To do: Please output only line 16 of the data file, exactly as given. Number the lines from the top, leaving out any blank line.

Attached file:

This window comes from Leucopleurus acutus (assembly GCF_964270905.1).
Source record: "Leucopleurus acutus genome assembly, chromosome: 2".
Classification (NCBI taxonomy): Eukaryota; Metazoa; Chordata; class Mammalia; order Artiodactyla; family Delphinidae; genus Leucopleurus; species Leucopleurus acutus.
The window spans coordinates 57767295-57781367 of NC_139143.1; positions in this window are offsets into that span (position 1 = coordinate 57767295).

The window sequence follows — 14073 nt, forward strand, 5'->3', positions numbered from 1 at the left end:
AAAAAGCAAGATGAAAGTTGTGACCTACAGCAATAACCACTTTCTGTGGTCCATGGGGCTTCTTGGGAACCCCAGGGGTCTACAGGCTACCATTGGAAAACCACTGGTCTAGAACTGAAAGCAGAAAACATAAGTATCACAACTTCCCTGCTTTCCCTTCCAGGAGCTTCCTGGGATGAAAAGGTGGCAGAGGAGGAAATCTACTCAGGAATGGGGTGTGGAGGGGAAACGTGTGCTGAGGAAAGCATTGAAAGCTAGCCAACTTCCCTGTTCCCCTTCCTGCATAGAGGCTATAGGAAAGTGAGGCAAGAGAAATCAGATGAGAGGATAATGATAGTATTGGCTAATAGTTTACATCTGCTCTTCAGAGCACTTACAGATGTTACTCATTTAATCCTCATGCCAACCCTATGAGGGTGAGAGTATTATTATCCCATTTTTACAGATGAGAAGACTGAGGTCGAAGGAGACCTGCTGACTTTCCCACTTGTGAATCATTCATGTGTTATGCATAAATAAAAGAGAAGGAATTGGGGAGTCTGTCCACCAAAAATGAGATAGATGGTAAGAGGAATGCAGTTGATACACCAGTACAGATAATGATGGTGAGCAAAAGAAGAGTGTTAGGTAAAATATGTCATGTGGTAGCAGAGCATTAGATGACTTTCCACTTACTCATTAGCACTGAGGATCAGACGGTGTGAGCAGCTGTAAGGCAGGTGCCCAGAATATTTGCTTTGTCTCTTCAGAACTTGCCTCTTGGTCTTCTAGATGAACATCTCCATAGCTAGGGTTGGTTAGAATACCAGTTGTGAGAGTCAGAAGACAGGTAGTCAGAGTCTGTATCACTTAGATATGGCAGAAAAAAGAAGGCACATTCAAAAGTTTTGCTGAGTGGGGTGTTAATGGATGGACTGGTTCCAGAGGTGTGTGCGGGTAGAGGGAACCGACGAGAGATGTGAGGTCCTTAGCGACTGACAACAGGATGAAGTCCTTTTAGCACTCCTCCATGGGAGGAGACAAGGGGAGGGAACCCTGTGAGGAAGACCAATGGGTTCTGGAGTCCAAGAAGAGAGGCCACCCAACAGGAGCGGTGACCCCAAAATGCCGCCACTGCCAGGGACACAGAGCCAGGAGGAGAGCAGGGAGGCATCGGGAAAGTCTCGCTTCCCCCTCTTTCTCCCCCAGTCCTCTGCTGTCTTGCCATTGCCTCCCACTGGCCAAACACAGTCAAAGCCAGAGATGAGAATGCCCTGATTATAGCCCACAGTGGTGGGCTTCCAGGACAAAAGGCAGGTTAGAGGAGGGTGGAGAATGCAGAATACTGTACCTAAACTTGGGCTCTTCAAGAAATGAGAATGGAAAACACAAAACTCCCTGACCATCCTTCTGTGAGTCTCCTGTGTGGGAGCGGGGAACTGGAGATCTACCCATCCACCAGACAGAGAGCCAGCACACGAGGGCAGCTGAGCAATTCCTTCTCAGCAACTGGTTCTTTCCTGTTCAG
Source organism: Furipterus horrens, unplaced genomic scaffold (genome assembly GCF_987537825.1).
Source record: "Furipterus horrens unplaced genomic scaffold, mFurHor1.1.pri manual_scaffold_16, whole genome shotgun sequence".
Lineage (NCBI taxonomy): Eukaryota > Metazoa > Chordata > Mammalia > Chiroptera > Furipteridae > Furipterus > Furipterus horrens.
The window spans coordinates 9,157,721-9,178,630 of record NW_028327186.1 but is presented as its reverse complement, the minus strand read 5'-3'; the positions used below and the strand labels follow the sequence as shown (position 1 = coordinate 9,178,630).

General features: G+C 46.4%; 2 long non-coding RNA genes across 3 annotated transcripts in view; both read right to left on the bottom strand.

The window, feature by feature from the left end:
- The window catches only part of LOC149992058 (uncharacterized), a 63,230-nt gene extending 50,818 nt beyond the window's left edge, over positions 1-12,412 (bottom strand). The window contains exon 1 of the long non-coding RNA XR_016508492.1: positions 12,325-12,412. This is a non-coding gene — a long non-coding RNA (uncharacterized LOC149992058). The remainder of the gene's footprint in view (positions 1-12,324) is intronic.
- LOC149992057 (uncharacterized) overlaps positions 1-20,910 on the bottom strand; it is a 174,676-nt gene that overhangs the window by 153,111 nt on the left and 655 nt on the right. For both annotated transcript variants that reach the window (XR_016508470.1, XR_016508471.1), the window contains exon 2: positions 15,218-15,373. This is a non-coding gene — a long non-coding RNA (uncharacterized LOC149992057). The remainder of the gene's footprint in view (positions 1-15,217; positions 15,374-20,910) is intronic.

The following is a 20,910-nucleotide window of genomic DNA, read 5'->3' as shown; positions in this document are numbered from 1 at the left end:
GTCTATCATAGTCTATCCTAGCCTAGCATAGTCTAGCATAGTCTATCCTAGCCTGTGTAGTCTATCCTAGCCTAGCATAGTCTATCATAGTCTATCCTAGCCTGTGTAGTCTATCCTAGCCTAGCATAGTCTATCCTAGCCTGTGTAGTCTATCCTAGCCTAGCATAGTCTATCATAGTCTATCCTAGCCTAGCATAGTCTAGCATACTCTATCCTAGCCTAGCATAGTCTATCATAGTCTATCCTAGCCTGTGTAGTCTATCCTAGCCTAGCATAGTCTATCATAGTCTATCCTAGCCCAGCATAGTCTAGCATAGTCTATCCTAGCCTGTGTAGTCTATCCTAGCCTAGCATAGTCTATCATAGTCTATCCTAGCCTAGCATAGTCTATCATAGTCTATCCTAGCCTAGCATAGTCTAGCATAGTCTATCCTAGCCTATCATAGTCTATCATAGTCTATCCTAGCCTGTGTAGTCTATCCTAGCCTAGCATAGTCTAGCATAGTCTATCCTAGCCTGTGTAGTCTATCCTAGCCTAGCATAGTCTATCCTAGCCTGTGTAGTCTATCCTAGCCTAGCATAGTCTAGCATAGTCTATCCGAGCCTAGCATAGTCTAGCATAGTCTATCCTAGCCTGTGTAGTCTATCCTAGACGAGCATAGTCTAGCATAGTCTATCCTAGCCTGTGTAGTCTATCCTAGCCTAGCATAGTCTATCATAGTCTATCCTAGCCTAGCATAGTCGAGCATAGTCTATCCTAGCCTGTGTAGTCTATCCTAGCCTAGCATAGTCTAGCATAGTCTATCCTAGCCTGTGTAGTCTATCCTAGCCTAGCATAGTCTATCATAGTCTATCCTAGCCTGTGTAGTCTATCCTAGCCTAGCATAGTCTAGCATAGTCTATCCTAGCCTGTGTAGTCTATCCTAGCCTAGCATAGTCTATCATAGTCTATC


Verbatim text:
GTCTATCATAGTCTATCCTAGCCTAGCATAGTCTAGCATAGTCTATCCTAGCCTGTGTAGTCTATCCTAGCCTAGCATAGTCTATCATAGTCTATCCTAGCCTGTGTAGTCTATCCTAGCCTAGCATAGTCTATCCTAGCCTGTGTAGTCTATCCTAGCCTAGCATAGTCTATCATAGTCTATCCTAGCCTAGCATAGTCTAGCATACTCTATCCTAGCCTAGCATAGTCTATCATAGTCTATCCTAGCCTGTGTAGTCTATCCTAGCCTAGCATAGTCTATCATAGTCTATCCTAGCCCAGCATAGTCTAGCATAGTCTATCCTAGCCTGTGTAGTCTATCCTAGCCTAGCATAGTCTATCATAGTCTATCCTAGCCTAGCATAGTCTATCATAGTCTATCCTAGCCTAGCATAGTCTAGCATAGTCTATCCTAGCCTATCATAGTCTATCATAGTCTATCCTAGCCTGTGTAGTCTATCCTAGCCTAGCATAGTCTAGCATAGTCTATCCTAGCCTGTGTAGTCTATCCTAGCCTAGCATAGTCTATCCTAGCCTGTGTAGTCTATCCTAGCCTAGCATAGTCTAGCATAGTCTATCCGAGCCTAGCATAGTCTAGCATAGTCTATCCTAGCCTGTGTAGTCTATCCTAGACGAGCATAGTCTAGCATAGTCTATCCTAGCCTGTGTAGTCTATCCTAGCCTAGCATAGTCTATCATAGTCTATCCTAGCCTAGCATAGTCGAGCATAGTCTATCCTAGCCTGTGTAGTCTATCCTAGCCTAGCATAGTCTAGCATAGTCTATCCTAGCCTGTGTAGTCTATCCTAGCCTAGCATAGTCTATCATAGTCTATCCTAGCCTGTGTAGTCTATCCTAGCCTAGCATAGTCTAGCATAGTCTATCCTAGCCTGTGTAGTCTATCCTAGCCTAGCATAGTCTATCATAGTCTATC